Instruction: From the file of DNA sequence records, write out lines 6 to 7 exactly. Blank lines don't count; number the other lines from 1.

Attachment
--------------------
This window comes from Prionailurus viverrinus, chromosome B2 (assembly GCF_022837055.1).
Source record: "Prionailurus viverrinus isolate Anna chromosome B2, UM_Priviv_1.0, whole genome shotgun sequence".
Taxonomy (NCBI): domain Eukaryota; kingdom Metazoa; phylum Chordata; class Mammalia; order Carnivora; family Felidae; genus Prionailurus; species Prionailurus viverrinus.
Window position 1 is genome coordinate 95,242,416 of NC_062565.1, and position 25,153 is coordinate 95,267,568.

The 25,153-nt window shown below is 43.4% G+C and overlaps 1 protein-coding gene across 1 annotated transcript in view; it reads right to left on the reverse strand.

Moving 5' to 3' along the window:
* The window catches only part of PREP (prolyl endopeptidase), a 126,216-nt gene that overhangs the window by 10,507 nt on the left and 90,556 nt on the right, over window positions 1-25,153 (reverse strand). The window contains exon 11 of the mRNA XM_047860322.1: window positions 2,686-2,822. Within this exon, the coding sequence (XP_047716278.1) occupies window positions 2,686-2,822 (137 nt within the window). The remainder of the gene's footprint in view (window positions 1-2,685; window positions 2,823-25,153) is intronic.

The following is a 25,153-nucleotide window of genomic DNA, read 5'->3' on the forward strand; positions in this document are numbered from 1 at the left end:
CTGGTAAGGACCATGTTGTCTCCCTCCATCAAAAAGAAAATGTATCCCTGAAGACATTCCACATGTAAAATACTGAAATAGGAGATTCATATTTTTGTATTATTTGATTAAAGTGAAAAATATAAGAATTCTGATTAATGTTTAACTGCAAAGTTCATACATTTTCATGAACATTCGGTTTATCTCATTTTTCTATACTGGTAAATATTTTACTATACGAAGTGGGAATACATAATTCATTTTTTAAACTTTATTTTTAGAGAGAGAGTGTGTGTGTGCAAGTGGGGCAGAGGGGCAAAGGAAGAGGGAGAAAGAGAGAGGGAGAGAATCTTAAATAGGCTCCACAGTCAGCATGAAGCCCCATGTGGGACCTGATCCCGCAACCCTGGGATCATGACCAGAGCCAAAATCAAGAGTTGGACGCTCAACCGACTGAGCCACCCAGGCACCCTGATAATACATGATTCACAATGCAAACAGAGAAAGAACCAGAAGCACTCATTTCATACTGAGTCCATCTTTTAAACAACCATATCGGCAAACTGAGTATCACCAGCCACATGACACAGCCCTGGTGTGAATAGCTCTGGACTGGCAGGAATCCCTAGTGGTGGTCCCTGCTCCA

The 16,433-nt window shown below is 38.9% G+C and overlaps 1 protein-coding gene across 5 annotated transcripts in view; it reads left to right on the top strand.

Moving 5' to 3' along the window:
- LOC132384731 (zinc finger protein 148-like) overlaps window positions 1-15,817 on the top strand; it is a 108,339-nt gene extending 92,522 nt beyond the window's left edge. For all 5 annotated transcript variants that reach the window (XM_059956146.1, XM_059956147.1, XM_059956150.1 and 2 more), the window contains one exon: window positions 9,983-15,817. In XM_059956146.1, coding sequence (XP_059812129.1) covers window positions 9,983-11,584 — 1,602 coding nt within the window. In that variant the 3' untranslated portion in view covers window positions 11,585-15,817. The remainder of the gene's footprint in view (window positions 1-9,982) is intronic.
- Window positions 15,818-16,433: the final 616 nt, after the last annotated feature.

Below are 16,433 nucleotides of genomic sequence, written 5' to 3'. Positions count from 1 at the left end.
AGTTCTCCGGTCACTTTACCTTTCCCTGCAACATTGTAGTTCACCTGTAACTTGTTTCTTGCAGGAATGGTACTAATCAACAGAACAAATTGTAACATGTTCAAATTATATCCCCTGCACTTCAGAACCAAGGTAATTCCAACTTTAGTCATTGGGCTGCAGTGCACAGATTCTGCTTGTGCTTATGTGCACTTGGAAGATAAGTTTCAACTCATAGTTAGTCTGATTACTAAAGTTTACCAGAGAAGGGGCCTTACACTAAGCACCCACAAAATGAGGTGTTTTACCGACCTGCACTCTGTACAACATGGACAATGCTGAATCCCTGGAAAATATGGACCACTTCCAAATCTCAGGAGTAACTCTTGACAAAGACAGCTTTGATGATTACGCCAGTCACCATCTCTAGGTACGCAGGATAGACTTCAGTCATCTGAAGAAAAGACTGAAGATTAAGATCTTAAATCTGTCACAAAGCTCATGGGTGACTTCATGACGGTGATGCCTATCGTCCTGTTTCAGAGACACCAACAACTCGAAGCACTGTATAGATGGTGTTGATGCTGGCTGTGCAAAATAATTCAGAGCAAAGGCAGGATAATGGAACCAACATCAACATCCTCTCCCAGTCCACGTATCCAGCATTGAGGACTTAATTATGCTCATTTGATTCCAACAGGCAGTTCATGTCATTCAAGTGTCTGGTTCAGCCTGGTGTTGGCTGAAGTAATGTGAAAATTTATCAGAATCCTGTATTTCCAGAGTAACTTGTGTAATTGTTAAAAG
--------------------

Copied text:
Moving 5' to 3' along the window:
* The window catches only part of PREP (prolyl endopeptidase), a 126,216-nt gene that overhangs the window by 10,507 nt on the left and 90,556 nt on the right, over window positions 1-25,153 (reverse strand). The window contains exon 11 of the mRNA XM_047860322.1: window positions 2,686-2,822. Within this exon, the coding sequence (XP_047716278.1) occupies window positions 2,686-2,822 (137 nt within the window). The remainder of the gene's footprint in view (window positions 1-2,685; window positions 2,823-25,153) is intronic.